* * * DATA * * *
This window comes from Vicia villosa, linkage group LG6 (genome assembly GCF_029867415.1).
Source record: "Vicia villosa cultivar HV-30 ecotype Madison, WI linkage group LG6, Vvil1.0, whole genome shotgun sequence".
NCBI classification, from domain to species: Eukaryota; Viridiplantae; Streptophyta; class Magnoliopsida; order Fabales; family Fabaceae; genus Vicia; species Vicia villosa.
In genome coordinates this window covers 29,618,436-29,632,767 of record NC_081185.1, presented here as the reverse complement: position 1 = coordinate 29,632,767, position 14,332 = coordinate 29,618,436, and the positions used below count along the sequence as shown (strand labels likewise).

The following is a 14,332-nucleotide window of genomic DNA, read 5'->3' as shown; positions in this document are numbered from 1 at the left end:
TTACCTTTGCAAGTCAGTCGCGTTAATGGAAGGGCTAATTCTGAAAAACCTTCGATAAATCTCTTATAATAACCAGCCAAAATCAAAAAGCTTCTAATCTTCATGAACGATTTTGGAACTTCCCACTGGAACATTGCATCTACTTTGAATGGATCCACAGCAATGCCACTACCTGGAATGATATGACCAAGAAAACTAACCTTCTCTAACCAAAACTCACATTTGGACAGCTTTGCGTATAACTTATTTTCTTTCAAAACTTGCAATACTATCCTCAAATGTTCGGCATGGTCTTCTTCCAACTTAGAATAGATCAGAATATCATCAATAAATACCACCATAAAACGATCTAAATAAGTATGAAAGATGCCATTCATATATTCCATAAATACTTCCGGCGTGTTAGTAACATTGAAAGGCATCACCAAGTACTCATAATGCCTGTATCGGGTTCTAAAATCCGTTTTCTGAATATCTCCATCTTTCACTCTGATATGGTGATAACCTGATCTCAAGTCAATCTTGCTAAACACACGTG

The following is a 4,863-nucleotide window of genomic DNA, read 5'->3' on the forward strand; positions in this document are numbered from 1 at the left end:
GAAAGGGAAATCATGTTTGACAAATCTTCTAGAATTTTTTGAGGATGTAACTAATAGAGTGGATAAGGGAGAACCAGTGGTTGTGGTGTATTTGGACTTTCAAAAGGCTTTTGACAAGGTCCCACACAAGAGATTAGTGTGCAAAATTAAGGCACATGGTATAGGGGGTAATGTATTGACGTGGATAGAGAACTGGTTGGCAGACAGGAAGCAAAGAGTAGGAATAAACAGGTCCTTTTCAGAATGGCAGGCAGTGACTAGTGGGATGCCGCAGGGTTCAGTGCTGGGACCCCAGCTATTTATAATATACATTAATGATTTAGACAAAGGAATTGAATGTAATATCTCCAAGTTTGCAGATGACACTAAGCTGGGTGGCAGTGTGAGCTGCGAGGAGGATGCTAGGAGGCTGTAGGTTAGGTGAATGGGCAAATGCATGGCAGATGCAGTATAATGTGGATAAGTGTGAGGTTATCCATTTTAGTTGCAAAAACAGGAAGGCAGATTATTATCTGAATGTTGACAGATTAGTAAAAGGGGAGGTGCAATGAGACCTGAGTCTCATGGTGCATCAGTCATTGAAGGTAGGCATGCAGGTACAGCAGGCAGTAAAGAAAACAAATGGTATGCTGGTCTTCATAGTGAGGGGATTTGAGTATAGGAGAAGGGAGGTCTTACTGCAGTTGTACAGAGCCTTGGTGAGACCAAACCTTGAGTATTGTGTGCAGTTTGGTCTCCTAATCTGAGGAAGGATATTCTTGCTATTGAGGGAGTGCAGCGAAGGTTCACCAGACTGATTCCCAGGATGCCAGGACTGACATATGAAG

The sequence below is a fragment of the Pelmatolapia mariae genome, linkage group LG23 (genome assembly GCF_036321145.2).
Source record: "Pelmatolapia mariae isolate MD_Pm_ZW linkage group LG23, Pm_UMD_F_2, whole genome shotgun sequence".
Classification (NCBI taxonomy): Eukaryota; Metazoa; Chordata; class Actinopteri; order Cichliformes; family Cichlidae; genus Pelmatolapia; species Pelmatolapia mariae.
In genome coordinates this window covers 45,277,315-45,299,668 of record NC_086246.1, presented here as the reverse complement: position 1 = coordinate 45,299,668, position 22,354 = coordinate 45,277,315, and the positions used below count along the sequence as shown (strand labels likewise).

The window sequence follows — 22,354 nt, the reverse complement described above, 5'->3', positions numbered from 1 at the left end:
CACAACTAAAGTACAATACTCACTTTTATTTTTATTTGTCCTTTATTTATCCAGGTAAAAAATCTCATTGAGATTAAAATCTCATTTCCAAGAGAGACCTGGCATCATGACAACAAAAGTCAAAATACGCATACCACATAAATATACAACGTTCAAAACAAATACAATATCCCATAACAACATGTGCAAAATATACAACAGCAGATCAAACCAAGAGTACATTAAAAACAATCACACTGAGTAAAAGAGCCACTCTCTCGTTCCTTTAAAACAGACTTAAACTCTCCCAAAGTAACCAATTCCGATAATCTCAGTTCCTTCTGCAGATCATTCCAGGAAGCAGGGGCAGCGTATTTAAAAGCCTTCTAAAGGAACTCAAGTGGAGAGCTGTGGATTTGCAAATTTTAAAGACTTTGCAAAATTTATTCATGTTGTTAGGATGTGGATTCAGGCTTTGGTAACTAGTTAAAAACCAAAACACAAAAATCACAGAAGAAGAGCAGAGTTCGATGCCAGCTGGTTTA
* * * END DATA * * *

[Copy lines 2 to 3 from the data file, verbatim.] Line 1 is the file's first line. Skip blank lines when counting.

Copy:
Source record: "Vicia villosa cultivar HV-30 ecotype Madison, WI linkage group LG6, Vvil1.0, whole genome shotgun sequence".
NCBI classification, from domain to species: Eukaryota; Viridiplantae; Streptophyta; class Magnoliopsida; order Fabales; family Fabaceae; genus Vicia; species Vicia villosa.